He will share a virtual performance which will be followed by a discussion around happiness as it relates to music with Arthur Brooks, a Harvard Professor, PHD Social Scientist, Best Selling...
Join the Harvard Art Museums live on Zoom for a Student Guide Tour!
Sophia Mautz ’21 examines the tensions between nature and artifice in the construction of feminine beauty. She will lead an interactive discussion of the sculptures Nature Study by Louise Bourgeois and Daphne by Renée Sintenis as well as the painting Under the Cherry Blossoms (an illustration for the Tale of Genji) by Tosa Mitsunobu.
Bits of fabric, metal scraps, trash—these are just some of the experimental materials artists have used to make political statements. From sculpture to the graphic arts, a vibrant tradition of found materials, assemblage, and collage exists in Brazil, where artists have deployed these techniques to illuminate economic, racial, and environmental issues. This talk will explore innovative works at the Harvard Art Museums and beyond, followed by a demonstration of how to make a collagraphic print at home using found materials.
Ceramics Program, Office for the Arts at Harvard—Online
We are off to Japan to visit with the incredibly prolific sculptor En Iwamura!
En Iwamura's current research investigates how he can influence and alter the experience of viewers who occupy space with his installation artworks. When Iwamura describes the space and scale in his works, he references the Japanese philosophy of Ma. Ma implies meanings of distance, moment, space, relationship, and more. People constantly read and measure different Ma between themselves, and finding the proper or comfortable Ma between people or places can provide a specific relationship at a...
This talk will consider the moment when June Jordan and Buckminster Fuller attempted to reimagine Harlem in the wake of the 1964 riots, considered against a larger context of experiments in social housing, environmental planning, urban rebellion, and Afro-futurism.
Radcliffe Institute for Advanced Study at Harvard—Online
“What college does, it helps us learn about the nation,” said Rodney Spivey-Jones, a 2017 Bard College graduate currently incarcerated at Fishkill Correctional Facility in New York, in the docuseries College behind Bars. “It helps us become civic beings. It helps us understand that we have an interest in our community, that our community is a part of us and we are a part of it.”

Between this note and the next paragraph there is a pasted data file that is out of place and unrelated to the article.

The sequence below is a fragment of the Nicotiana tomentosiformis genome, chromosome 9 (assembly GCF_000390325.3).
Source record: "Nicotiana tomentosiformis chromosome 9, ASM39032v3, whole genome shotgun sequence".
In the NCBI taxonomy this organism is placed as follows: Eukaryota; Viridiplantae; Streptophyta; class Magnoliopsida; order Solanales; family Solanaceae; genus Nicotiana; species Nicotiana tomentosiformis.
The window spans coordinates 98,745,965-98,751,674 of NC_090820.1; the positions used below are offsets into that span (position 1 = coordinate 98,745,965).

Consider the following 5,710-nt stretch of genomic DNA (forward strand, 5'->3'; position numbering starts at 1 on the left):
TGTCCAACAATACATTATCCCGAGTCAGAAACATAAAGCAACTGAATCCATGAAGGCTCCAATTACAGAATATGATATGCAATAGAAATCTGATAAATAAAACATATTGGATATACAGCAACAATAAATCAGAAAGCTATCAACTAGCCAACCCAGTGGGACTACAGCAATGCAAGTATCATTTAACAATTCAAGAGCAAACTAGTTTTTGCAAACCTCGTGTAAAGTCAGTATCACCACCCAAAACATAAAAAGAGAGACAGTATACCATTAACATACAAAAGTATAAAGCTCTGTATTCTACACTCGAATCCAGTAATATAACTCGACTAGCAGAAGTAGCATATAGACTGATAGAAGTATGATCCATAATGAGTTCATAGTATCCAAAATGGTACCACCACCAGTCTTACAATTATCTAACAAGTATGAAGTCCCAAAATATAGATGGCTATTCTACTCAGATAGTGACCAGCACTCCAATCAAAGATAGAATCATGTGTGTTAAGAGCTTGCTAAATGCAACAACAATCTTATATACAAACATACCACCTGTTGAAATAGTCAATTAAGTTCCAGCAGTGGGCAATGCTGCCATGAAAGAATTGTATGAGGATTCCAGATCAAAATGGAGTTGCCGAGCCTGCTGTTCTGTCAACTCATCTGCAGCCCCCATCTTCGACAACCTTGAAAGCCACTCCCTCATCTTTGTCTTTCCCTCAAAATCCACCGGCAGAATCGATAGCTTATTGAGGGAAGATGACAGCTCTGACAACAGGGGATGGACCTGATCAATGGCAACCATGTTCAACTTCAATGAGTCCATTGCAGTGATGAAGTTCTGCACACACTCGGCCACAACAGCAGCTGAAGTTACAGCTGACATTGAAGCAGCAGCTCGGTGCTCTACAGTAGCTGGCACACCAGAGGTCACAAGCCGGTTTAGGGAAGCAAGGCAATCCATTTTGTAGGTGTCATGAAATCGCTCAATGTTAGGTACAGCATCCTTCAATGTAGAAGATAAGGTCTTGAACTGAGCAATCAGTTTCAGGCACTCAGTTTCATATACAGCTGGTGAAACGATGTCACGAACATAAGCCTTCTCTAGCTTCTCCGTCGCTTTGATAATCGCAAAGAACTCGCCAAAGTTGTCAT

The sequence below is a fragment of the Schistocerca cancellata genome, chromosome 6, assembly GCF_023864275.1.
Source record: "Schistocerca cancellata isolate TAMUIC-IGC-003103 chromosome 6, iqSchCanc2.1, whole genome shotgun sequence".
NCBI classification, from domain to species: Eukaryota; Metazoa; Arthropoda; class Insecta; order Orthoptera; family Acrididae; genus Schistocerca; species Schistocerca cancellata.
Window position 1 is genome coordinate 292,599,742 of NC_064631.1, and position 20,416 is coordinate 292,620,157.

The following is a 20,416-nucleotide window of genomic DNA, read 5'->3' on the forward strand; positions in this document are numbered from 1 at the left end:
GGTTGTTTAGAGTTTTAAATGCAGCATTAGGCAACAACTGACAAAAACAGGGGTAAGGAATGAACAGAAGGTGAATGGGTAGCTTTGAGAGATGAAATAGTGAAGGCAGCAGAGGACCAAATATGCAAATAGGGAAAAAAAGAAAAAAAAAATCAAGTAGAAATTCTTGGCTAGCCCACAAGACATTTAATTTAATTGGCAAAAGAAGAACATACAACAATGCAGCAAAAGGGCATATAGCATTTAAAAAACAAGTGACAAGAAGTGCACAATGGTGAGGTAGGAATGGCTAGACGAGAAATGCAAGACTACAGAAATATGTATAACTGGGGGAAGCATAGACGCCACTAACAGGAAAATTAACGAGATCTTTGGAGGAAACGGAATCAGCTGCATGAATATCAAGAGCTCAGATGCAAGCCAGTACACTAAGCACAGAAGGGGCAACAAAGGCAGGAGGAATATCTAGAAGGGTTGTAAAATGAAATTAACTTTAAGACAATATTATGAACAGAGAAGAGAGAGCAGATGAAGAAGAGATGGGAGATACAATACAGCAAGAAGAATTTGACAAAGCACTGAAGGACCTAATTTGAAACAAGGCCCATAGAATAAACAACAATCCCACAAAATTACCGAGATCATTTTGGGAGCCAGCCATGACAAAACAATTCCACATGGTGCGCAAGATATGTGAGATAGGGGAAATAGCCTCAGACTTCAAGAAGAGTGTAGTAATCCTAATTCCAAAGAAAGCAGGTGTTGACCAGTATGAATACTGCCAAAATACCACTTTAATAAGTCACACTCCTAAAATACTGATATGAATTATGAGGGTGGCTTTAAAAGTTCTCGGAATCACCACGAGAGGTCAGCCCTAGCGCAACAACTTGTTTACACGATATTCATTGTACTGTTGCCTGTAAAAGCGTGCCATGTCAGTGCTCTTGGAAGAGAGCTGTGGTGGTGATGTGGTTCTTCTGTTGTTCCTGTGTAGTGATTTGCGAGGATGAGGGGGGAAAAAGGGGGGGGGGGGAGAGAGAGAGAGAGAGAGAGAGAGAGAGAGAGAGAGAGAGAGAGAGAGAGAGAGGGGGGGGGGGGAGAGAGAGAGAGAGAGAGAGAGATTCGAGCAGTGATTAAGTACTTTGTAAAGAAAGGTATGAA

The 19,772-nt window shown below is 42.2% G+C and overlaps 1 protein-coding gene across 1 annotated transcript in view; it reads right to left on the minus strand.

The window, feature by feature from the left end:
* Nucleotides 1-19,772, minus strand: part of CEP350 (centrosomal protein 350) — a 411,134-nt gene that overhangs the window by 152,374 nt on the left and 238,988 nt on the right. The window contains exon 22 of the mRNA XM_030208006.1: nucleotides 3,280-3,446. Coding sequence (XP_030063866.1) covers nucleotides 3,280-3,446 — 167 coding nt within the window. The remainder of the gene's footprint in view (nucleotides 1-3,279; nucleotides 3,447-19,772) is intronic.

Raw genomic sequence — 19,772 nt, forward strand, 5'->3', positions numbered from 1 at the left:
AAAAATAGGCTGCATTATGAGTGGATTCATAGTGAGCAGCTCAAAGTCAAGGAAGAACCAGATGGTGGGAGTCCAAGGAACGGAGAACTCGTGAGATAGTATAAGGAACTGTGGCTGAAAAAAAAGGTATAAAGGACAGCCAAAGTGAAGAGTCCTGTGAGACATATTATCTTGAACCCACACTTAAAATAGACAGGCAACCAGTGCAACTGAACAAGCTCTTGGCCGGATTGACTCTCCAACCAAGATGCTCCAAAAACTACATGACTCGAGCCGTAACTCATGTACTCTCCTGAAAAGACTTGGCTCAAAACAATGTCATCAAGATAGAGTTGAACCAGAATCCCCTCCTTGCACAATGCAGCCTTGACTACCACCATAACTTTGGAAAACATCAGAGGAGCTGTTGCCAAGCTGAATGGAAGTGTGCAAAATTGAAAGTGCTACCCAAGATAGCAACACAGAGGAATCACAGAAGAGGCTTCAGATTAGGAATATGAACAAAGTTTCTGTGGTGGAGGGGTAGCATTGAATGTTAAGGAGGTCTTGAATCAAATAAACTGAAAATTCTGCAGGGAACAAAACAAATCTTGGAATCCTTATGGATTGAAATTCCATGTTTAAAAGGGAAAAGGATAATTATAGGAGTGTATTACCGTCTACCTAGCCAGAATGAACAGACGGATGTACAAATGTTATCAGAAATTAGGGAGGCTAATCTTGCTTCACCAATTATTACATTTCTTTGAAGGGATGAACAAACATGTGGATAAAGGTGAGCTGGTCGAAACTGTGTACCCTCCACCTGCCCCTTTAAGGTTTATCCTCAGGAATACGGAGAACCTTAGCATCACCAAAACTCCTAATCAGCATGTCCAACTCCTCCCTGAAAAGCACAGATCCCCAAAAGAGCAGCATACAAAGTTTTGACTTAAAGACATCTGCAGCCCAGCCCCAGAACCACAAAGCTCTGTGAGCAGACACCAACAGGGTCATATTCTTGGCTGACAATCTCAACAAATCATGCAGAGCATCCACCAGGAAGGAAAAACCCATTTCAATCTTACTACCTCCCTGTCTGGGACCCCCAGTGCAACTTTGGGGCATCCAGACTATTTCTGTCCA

The Bard Prison Initiative and programs at other institutions of higher learning across the country have brought together teachers and learners in incarcerated spaces for years. This panel will gather...
In the week before the U.S. general election, Harvard and MIT will share a public discussion on the role of architecture in a representative democracy. Colleagues and students from across both institutions will join in dialogue on the profession’s role in supporting democratic society, now and in the future.
Panelists participating in this event will be announced in the coming weeks.
The lectures pair Harvard professors with celebrated food experts and renowned chefs to showcase the science behind different culinary techniques. The series is based on the Harvard course “Science and Cooking: From Haute Cuisine to the Science of Soft Matter,” but public lectures do not replicate course content.
Each presentation will begin with a 15-minute lecture about the scientific topics from that week’s class by a faculty member from the Harvard course. This week's topic is "The Science of Indian Culinary Traditions."